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10/06/2016

Agricultural Workshop in Mullaitivu

JEN held an agricultural workshop in Mullaitivu district, Sri Lanka.

As a part of our current agricultural livelihood recovery program, JEN is enhancing people’s agricultural skills, so that people returning to the district are able to practice more productive farming. For this year we held an agricultural workshop for 38 households in Mullaitivu district with the support of the Department of Agriculture on 26 September.

During the workshop, attendees learnt about organic farming, apiculture, and mushroom production in seminars. They also went to a model farm run by the Department of Agriculture to receive instruction about making organic composts, how to make fertilizer out of plants grown in the northern region and how to make organic pesticides. Farming using pesticides is becoming increasingly popular in Sri Lanka but this is causing more people to develop and suffer from liver ailments due to their drinking water contaminated with pesticides. By learning about organic agriculture in this workshop, JEN thinks that we have instructed a more sustainable way to farm. Also the Department in the northern region of Sri Lanka is now focusing on the growing of mushrooms in addition to current crops such as eggplants, okuras, watermelons and peanuts. Mushrooms are a suitable commodity for the recovery of people’s livelihoods because they are sold at higher prices than other vegetables. However, growing mushrooms is a first for most farmers. So the program under which the Department of Agriculture provides mushroom spores at cheaper prices and provides guidance to farmers on how to grow mushrooms was also introduced in this workshop.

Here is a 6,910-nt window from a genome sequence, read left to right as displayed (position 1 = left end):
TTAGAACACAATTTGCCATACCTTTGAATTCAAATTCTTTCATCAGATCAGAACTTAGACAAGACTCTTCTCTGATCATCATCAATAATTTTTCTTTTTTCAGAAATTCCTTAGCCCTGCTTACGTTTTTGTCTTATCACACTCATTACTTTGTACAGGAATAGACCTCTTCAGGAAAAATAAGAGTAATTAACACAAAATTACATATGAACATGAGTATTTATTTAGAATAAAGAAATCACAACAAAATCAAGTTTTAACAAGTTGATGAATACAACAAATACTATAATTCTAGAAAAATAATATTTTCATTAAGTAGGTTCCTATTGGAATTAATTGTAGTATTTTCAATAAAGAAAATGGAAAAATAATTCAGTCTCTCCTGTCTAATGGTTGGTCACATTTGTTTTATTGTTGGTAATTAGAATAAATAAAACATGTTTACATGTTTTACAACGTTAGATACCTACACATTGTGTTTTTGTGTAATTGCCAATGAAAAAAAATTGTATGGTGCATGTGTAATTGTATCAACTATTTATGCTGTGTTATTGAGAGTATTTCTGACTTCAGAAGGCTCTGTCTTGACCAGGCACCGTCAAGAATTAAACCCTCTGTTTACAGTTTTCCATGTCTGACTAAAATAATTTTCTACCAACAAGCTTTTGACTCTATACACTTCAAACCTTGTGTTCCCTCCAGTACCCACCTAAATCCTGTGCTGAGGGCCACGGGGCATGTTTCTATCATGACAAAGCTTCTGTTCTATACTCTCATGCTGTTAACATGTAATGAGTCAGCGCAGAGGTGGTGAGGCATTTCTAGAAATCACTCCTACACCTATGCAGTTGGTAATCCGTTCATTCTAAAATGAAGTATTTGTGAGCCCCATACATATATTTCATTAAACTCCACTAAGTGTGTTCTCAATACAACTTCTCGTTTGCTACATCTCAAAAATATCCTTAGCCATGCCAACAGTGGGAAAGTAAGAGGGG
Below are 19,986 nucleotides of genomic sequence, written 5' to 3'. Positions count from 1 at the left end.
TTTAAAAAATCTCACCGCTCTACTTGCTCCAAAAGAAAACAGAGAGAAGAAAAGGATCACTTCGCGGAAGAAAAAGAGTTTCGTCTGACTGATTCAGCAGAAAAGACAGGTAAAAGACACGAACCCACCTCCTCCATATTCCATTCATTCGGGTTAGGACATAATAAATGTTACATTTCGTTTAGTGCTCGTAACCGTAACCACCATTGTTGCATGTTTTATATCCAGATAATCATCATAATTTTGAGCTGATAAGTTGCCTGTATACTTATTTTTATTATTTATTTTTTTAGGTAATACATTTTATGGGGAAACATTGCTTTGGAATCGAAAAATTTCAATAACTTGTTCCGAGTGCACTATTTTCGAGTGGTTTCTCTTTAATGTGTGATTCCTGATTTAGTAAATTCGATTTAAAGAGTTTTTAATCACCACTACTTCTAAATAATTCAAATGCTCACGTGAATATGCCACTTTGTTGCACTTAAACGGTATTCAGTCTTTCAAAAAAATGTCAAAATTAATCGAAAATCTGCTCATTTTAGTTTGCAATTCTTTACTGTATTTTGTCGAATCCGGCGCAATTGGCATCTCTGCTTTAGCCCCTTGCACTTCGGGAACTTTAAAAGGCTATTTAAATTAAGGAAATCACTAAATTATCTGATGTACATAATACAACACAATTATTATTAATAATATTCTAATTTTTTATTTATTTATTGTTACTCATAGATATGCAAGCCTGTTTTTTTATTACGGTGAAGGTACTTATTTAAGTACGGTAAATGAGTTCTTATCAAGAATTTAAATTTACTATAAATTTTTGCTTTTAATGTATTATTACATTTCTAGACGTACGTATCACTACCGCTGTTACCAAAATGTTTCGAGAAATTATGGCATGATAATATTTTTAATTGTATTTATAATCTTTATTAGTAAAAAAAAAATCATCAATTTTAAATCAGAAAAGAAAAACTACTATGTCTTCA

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[Instructor from the Department of Agriculture gives a lecture about organic farming]

In the demonstration on organic compost, participants practiced making compost according to the instructor’s guidance. To do so, participants first laid hay within an enclosed area and covered it with soil. Next, they watered the soil and laid withered banana leaves on the soil and then, again, covered this with hay. Then, they sprayed the pile with water mixed with cattle dung. There were some who hesitated in watering the pile when they smelt the cattle dung. Repeating this process several times over several weeks will produce ready to use compost.
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[1. Lay soil on the hay to make the base]

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[2. Spread water evenly across the soil to raise humidity]
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[3. Participants did not like using the water with cattle dung...]
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[4. Cover with dry leaves such as bananas]
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[5. Make multiple layers of soil, hay and leaves and the preparation is done]

Participants looked tired as they had practice outside on a hot day, but it seemed to be a productive workshop.
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[The workshop ended successfully, with smiley JEN staff]


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October 6, 2016 in Sri Lanka |